As with any animal hospital & rehabilitation centre, the Koala Hospital exists on very little money & with the assistance of volunteer workers, so you can help by becoming a member or simply making a monetary donation.  They are a registered charity, so donations within Australia are tax deductable.  More information is available here – http://www.koalahospital.org.au/membership

They also have an ‘Adopt a Wild Koala’ program – Your adoption helps with the rescue & treatment of sick & injured koalas & release back to home range if possible; also the preservation & expansion of habitat, collection of information for research relating to habitat, disease, nutrition & habits of wild koalas & to provide educational material, to increase public awareness of all aspects of the koala.”

One other campaign by the Koala Hospital that I love is planting koala food trees – the more common being Tallowood, Swamp Mahogany & Forest Red Gum.

Each tree costs only $15 to buy & plant in the ground.  !!!

The trees grow big in Port Macquarie, so $15 will pay for a tree that will not only increase much-needed habitat for koalas who are being hounded out of existence, but also provide habitat & food for all sorts of other wildlife from insects to birds.   I’ve not seen such value for money before.  http://www.koalahospital.org.au/act-now/plant-a-koala-food-tree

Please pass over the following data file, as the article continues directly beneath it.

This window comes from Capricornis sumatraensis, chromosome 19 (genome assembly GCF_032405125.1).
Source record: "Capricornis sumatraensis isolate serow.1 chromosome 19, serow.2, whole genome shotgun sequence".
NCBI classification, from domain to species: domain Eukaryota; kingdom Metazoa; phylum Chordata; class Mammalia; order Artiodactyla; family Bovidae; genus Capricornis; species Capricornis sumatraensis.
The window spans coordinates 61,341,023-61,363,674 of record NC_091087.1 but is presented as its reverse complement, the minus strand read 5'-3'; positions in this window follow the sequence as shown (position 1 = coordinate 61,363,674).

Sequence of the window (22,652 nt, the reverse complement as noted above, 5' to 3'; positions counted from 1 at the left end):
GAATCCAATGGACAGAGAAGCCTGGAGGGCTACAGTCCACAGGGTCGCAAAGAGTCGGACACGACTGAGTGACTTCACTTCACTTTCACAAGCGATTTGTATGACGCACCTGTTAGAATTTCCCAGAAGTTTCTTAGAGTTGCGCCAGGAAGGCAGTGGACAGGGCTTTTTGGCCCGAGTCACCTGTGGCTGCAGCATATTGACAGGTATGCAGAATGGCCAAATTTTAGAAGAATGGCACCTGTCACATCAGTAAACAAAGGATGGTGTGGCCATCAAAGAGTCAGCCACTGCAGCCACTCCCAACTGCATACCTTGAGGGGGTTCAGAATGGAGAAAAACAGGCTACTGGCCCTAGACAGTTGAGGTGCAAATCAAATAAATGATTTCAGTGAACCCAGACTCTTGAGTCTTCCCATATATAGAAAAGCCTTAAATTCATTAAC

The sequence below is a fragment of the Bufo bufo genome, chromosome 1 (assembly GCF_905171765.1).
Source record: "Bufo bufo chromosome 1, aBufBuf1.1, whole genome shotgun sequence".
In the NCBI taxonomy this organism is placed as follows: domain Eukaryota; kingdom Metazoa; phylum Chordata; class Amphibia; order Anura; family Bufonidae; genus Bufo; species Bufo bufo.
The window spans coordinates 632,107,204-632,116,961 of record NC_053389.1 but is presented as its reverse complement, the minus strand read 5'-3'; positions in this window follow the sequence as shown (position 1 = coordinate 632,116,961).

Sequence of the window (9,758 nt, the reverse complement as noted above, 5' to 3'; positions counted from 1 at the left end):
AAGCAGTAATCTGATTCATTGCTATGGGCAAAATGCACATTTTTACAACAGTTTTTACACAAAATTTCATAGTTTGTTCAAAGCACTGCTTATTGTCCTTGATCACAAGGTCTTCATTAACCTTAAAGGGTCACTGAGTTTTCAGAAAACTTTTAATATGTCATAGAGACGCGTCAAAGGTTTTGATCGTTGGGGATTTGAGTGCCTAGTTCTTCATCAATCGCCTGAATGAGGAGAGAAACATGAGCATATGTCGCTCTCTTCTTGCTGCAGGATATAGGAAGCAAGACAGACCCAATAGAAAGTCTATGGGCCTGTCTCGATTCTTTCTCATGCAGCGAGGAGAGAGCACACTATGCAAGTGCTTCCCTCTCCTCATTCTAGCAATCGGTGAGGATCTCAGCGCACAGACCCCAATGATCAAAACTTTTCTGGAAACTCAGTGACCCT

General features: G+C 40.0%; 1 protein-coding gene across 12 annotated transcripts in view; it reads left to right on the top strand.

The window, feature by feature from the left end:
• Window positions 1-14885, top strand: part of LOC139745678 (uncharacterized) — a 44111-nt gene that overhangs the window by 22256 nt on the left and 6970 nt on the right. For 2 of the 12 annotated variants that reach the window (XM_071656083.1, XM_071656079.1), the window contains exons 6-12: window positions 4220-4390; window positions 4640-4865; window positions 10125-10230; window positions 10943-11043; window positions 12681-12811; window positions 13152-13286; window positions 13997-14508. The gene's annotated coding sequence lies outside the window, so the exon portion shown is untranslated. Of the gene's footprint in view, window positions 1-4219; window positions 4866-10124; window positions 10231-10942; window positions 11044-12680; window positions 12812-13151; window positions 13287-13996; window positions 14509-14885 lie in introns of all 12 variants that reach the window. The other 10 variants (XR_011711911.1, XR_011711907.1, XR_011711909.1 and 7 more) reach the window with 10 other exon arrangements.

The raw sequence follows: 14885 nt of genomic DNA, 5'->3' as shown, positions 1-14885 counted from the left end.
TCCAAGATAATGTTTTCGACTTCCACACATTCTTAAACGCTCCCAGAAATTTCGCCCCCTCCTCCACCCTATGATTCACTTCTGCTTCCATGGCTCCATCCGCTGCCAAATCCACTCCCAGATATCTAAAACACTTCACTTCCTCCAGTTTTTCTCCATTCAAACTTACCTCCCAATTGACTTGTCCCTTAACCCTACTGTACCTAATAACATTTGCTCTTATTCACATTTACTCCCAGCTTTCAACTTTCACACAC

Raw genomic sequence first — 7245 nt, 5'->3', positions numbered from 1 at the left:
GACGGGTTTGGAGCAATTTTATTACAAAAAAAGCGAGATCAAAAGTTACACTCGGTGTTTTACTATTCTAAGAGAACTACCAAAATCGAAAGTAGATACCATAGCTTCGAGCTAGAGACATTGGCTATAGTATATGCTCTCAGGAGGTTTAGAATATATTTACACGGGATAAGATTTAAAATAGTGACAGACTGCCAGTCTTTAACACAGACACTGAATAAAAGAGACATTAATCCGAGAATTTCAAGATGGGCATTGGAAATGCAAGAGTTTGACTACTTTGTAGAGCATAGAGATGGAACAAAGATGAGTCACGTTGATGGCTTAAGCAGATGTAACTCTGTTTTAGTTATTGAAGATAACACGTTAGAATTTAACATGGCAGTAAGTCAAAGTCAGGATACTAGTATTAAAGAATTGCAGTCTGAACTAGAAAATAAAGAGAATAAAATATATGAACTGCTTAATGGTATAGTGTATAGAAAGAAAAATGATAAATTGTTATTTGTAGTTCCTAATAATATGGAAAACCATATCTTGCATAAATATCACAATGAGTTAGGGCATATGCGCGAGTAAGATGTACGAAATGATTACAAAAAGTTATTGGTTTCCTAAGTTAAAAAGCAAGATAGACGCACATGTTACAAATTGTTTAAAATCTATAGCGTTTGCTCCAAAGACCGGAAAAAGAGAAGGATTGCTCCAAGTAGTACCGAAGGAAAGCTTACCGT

If you get the chance to visit this place, do so.  You will not be disappointed.  The koalas are easily visible in their pens. The environment is lovely.  The staff are friendly. The atmosphere is great.  The only thing the hospital asks of visitors is not to make noise or use a camera flash when taking photographs.  Entry is free.

Off along a side branch to get to the tastiest gum leaves right at the end.

Off along a side branch to get to the tastiest gum leaves right at the end.

A close-up of the Koala in the above photo. This is the one-legged, one-eyed Koala who was climbing incredibly well.

A close-up of the above photo. This is the one-legged, one-eyed Koala who was climbing incredibly well.

I was impressed with the living conditions for the Koalas.

I was impressed with the living conditions for the Koalas.